One of my favorite quotes from Louise Hay is “one of our biggest spiritual lessons is to understand that ‘everyone’ is doing the best they can at any given moment. People can only do so much with the understanding, awareness, and knowledge that they have.” Something that really helps me on a day to day basis is that when someone mistreats me, I realize that only someone who is in a great deal of pain could possibly want to hurt another human being. So if someone is rude to me, rather than take it personally, I realize that person is hurting inside. The greater level of violence, the more they are hurting and the more they are in deep pain. Famous Buddhist monk Thích Nhất Hạnh said “whenever another person makes you suffer, it is because he suffers deeply within himself, and his suffering is spilling over. He does not need punishment; he needs help.” I know many people in my life who are perceived as not very nice and have all had very tough childhoods. I am not excusing their behavior; I am simply understanding their behavior for my own personal growth.
I am not suggesting this is easy. I have personally battled with “forgiveness” issues all my life. But I do know that I am a much happier person than I was a few years ago. This is because I now (more often than not) choose love over fear. I am “for-giving” love, not hate. Issues still come up, and I am still challenged, but I know the choice is mine. I am not a victim of circumstances; I create my own reality.
I also want to make it very clear that forgiving someone does not have to be in person, holding hands and singing Kumbaiah. You can write them a letter you never send or you can practice a forgiveness meditation in the comfort of your own home. They never have to know. Remember, this is mainly for you. You will know you have forgiven when you can think of them with no ill feelings and wish them well.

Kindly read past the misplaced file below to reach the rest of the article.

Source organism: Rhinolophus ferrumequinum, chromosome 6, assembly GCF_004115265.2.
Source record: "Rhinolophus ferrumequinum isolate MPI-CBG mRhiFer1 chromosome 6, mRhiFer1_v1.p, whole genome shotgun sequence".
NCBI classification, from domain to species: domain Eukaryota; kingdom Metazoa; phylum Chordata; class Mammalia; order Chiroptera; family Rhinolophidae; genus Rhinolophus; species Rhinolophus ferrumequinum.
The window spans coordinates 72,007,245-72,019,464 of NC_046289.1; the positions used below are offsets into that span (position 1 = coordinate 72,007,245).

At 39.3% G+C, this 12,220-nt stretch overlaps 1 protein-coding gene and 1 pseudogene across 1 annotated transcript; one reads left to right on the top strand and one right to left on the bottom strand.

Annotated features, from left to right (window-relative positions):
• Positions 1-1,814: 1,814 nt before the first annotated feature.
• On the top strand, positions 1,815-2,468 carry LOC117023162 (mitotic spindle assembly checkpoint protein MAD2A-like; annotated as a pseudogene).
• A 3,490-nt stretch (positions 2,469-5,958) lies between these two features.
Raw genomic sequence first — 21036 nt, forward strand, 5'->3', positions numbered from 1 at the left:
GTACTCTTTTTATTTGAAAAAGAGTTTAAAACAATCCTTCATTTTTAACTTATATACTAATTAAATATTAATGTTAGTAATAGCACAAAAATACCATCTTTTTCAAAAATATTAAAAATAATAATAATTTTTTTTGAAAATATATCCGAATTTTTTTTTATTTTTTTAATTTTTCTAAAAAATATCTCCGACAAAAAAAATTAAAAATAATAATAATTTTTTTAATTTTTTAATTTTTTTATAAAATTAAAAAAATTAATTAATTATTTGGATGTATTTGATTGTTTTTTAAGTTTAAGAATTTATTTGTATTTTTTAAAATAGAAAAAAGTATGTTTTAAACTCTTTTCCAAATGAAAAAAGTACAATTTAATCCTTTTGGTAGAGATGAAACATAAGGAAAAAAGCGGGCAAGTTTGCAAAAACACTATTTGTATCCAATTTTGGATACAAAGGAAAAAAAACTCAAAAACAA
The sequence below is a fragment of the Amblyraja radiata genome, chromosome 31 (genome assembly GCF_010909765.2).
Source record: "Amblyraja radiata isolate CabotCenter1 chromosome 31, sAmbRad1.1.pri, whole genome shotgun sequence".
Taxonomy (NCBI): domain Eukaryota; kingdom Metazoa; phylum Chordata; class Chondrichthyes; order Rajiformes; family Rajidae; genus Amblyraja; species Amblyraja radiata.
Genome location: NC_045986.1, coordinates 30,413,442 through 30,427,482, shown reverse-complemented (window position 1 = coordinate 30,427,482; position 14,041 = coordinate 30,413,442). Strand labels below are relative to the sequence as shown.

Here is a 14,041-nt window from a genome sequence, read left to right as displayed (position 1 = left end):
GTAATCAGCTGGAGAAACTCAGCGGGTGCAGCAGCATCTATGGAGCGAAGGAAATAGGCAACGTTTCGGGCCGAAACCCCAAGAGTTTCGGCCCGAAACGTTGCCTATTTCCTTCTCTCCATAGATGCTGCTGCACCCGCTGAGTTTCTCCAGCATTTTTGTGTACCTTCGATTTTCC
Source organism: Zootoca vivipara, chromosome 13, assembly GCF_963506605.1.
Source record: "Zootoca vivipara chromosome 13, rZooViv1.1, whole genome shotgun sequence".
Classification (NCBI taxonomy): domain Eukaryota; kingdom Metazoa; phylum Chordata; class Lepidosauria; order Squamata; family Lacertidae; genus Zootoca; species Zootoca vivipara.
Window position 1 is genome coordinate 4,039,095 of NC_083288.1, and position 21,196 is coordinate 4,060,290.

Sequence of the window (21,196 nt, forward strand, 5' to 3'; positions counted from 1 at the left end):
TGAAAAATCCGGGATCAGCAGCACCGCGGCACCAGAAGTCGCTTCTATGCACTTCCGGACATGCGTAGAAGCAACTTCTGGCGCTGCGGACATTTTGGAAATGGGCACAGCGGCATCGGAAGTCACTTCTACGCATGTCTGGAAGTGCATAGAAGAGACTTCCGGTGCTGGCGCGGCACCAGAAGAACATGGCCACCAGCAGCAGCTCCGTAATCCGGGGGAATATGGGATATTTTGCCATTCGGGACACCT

Never underestimate the power of forgiveness. There is an extraordinary story about a man named Dr. Hew Len, who healed a ward of mentally ill criminals. Dr. Len was assigned to one of the most intense mental hospitals in Hawaii; most of the patients were serious criminals who had committed crimes such as murder or rape. The staff was frightened of the patients since there were constant attacks among the patients and toward the staff. Turnover was very high. Once Dr. Len came on board, he requested the files for each patient and would close himself in his office. He would hardly request to see the patients; he was more interested in seeing their files. Eventually, a few patients became less aggressive. Other patients stopped attacking the staff. Staff started to stick around since the environment was becoming progressively better. Ultimately, most of the patients were cured and discharged. The hospital closed a few years later. So what was Dr. Len’s secret? He would grab each file one at a time, place his hand on the file and say a simple Hawaiian prayer called Ho’oponopono that goes “I love You, I’m sorry, Please forgive me, Thank You.”
Yup, that’s it. That’s all it took. I am going to say it again, never underestimate the power of prayer or the power of forgiveness.
Are you ready to forgive and set yourself free?
Sending you lots of love and positive energy,
Connie Costa is a Writer, Inspirational Speaker & Life-Coach
She leads transformational events and retreats in Beverly Hills, Ojai & Italy